Start by focusing on positive self-talk, building your mental fitness, and celebrating small wins and successes.

     Studies show that, whether big or small, celebrations matter because they offer opportunities to reflect and show gratitude. Enjoying big and small celebrations adds a little ceremony to life. Even our birthdays matter, because they signify your beginning and the joy of your life. With our birth, we are given a chance to fulfill our unique purpose, and those moments are worthy of recognition. And it is the collection of thousands of small cheerful observations that build the habits to celebrate our wins and successes, which in turn helps to hardwire these virtues and values into our being.

     Though our environment can fuel motivation because it may offer praise, not everyone will receive that recognition or be in supportive environments that salute them. Therefore, it is essential that you have self-affirmations and pride in yourself to boost your self-esteem and improve your self-efficacy—that is, your capacity to create change outside of yourself. Celebrating and honoring yourself will put you in an ideal position to feel good about yourself, conceptualize ideas, and feel capable of leading initiatives.  Feeling like you are a person of worth—having good self-esteem—is essential for all of us, and especially for women.

     Having high self-esteem gives you the confidence you need to be joyful, which in turn helps you feel powerful enough to want to change the world.  Think about it. As a very young girl, you may have had a high perception of yourself which declined over time. Do you now have difficulty identifying and naming the things you are good at and the things that you like about yourself?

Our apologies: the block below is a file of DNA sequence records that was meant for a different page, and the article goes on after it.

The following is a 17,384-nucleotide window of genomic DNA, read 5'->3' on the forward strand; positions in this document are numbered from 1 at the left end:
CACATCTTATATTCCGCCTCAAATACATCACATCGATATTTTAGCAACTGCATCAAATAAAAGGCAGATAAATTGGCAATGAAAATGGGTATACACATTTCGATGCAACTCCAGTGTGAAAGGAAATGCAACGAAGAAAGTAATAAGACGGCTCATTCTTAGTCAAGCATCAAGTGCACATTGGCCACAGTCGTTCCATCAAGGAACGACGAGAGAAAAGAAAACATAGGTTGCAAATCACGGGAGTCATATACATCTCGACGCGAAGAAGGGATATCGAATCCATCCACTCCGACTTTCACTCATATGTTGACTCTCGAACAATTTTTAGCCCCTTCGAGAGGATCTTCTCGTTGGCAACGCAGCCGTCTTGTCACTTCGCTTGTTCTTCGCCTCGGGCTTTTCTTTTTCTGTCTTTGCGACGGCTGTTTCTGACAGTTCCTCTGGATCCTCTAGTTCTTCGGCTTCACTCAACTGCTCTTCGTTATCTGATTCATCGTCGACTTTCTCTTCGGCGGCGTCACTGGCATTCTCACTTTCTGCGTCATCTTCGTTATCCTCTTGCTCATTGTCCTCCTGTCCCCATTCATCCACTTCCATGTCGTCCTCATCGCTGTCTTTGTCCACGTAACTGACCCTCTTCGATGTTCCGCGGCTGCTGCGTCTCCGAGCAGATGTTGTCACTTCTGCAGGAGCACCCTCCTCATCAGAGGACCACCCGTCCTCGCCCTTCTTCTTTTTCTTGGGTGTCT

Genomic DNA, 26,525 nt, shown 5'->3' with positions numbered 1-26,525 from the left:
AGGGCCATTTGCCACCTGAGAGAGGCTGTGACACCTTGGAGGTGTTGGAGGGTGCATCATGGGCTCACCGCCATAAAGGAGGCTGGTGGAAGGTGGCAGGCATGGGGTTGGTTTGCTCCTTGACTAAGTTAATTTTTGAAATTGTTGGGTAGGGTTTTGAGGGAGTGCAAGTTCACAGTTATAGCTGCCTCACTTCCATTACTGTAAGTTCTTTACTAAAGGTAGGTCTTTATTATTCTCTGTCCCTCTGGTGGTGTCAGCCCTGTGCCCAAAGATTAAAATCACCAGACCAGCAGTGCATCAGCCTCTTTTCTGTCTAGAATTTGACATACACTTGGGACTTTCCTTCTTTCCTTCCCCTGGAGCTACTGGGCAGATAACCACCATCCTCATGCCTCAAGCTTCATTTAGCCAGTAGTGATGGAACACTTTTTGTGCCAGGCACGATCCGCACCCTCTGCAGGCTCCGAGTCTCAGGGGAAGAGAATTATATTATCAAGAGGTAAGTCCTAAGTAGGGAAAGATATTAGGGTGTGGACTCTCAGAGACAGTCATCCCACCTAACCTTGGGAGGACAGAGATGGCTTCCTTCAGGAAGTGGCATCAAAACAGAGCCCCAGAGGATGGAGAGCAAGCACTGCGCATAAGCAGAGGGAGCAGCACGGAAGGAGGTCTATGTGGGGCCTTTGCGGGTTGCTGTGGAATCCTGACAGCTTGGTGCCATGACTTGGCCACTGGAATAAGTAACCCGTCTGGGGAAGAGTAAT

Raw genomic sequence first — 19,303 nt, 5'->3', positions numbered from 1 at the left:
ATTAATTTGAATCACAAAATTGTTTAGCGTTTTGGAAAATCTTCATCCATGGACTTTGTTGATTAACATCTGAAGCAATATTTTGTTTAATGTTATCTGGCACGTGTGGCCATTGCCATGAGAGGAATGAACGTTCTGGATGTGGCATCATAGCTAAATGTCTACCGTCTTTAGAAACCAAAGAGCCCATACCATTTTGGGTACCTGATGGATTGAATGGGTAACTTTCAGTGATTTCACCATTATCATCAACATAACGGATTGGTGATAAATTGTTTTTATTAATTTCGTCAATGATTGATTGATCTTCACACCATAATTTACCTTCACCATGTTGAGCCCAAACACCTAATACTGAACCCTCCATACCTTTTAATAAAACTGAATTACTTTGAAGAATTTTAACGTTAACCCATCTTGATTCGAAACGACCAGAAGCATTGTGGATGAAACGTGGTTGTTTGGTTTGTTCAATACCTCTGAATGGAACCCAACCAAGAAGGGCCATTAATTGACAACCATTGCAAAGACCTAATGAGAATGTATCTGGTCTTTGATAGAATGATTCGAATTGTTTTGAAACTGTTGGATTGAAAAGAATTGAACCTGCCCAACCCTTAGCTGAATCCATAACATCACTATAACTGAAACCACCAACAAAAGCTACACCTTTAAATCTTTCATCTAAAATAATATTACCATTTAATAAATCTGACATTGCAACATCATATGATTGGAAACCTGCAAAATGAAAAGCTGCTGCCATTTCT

As a child in elementary school, I remember being able to, without shame and with much pride, quickly and easily respond to questions about myself. “I am a really good at reading.” “I am good at spelling and math.” “I am friends with most everyone.” “I am really smart.” “I appreciate every one of my friends.” I enjoyed and celebrated myself consistently.

     As I moved from elementary to junior high (middle school) and on into high school, my positive self-image declined; my self-esteem decreased. I become more self-critical and more aware and cautious of the ways I was perceived by others. I was especially focused on my looks, rather than the things that I was really good at, because I was an overweight girl. I was concerned about being seen as too self-congratulatory, so I waited for others to recognize and congratulate me. The internal power I had when I was younger began to wane as external evaluations by others began to have more value.

     This process continued as I got older and by the time I got to high school, I had to be reminded that it’s okay to feel good about my own skills and talents. Though my self-confidence plunged, I continued to outperform boys academically. Consequently, many people mistook my success for confidence. What helped me start creating more positive self-talk and rebuild my confidence? I was fortunate to be surrounded by other women and teachers who supported me and who helped me create more positive self-talk.

     I remember one teacher who focused on helping me develop and choose affirming and motivational mantras I used throughout the day and at again at night. They were simple, private declarations; “I am powerful”, “I’ve got this”, “I am a good and loving person” “I am a child of God”, “I am happy and cheerful” and encouraged me to at the end of each day share something about myself that I was proud of – I wrote these in my diary. Creating routine around these small celebratory moments and ‘wins’ made such a difference! I started sharing with others around me that I felt proud of myself…asking if they wanted to hear what I did today. These moments were focused on identifying and recognizing the power of myself and my ability to overcome real or imagined obstacles.